Artists tend to be natural rebels. . . many of us take delight in getting around traditional artistic “rules” especially if we can do it in a clever way.
For instance, we’ve all been taught to avoid placing a subject directly in the center of our compositions—and rightfully so—because placing the focal point of a painting in the middle of your canvas will often make it downright dull to look at.
As a result, most artists use asymmetrical compositions and keep from centering anything. But, as you’ll see in a minute, there are always exceptions to the rule.
When building an asymmetrical composition, artists depend upon their sense of balance to guide their decisions. Size, shape, edges, color, direction, texture and value all play a part.
The artist must avoid placing subjects directly in the middle of the canvas, or in evenly-spaced patterns, and must keep the horizon line and any vertical lines from crossing the canvas at its centerpoint.
This solution is often very aesthetically pleasing—at least as long as the artist has a good eye for asymmetrical balance.
If you want an easy way to break the rules, just follow the lead of Salvador Dali. In his painting, Santiago El Grande, Dali based his entire composition around a central, balanced, focal point.
Just as Dali did here, any artist can use symmetrical balance to create their own mirror-image composition. The result (perhaps because it breaks the centering rule so intentionally) is often very striking.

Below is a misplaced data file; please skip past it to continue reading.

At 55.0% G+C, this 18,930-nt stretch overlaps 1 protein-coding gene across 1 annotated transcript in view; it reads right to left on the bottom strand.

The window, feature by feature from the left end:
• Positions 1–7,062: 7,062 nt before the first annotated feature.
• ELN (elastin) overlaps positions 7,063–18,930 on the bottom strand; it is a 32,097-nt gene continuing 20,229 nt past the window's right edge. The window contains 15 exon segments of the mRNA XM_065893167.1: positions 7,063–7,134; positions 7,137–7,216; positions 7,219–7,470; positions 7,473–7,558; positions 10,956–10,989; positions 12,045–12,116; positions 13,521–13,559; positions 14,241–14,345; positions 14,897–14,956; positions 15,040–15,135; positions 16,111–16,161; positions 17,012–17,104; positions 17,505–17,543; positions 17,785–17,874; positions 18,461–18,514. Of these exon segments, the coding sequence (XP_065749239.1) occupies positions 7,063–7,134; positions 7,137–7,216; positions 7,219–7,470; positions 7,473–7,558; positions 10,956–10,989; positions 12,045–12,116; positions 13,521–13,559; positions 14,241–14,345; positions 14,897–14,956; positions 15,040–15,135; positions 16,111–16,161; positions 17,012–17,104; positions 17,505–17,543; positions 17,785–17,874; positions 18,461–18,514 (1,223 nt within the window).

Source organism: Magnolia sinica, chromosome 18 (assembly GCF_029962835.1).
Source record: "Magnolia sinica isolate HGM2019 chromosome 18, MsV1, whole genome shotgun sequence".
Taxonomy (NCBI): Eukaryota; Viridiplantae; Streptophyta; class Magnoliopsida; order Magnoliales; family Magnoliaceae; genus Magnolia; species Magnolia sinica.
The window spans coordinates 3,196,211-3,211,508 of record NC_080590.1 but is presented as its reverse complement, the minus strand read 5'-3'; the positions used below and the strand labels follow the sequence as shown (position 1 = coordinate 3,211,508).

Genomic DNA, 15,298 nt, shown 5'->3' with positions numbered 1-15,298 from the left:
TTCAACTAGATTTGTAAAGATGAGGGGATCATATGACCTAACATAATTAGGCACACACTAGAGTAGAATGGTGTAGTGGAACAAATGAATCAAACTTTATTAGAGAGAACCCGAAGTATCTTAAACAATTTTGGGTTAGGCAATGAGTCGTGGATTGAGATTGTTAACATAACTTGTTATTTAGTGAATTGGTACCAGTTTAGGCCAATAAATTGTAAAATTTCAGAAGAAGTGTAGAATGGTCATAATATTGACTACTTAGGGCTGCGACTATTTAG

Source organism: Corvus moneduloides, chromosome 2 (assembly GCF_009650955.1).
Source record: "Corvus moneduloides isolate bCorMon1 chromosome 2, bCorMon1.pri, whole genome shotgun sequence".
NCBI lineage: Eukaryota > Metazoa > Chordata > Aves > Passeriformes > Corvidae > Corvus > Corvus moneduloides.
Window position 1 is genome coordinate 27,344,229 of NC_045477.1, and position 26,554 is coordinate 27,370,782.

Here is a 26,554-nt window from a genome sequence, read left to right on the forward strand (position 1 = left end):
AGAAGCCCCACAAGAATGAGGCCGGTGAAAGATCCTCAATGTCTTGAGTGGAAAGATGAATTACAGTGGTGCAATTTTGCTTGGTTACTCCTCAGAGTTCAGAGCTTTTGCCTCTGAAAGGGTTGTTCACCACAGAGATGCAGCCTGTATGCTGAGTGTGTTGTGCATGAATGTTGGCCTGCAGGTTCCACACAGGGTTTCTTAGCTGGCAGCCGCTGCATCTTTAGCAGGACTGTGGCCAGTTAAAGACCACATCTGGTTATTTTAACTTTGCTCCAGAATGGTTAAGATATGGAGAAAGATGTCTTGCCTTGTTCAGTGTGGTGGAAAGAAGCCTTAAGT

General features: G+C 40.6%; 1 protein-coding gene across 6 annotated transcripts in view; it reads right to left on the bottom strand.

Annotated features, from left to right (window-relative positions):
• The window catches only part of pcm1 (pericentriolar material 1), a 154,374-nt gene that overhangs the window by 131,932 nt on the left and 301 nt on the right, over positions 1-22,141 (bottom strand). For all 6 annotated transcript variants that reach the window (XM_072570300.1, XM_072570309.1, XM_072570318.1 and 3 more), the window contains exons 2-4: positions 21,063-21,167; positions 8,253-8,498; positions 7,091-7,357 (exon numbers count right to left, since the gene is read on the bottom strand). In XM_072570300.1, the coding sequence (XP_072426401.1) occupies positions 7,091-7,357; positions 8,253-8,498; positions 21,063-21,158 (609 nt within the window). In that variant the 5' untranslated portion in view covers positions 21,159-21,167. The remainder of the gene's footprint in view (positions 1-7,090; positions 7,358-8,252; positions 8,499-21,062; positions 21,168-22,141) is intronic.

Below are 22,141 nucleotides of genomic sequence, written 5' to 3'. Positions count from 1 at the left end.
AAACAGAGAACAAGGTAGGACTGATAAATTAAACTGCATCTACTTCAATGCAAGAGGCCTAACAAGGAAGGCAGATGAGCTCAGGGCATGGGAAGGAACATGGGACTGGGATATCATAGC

Asymmetrical paintings with a focal point
Of course, some artists have found clever ways to combine asymmetry along with a central focal point.
The most common strategy here involves placing the focal point of the painting directly in the middle of the canvas, then creating a strong visual path that circles around it rather than leading to it.
Painter Larry Seiler pulls off this technique quite well in his painting, Strong Falls.
Notice how the most active part of the painting, the falls, appear almost dead-center?
But most viewers would never realize that potentially awkward central placement because of the strong visual path circling around it.
Our eyes are pulled down and across by the weight of the big boulder on the left, then carried upward and over again by the shadow areas within the painting and the flow of water around the central falls.
Winslow Homer uses a similar tactic in his famous painting, The Herring Net.
Even though the primary focus is right in the middle of the canvas, our eyes are drawn away from the centerpoint via the netted fish and lighter areas of water on the right.
Other objects, like the barrel floating in front, the distant boats, and even the angled ocean swells keep our eyes circling around the center of the image.
Hudson River School painter Robert Weir did the same thing in Mother’s Lessons—see if you can find the circular paths he created around the mother’s head.
Start by following her gaze downward—your eyes will naturally travel a circular path from her right hand to her left, then to her left shoulder, top of head and so on.
If you’ve never painted using this type of composition, I’d encourage you to try it. Simply place your most important image in the center, then find ways to pull attention away from it by building a visual path around it with points of emphasis.
You may be surprised at the amount of visual interest you can create with just this one compositional technique.
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There's a mathematical ratio commonly found in nature—the ratio of 1 to 1.618—that has many names. Most often we call it the Golden Section, Golden Ratio, or Golden Mean, but it's also occasionally referred to as the Golden Number, Divine Proportion, Golden Proportion, Fibonacci Number, and . . . read more
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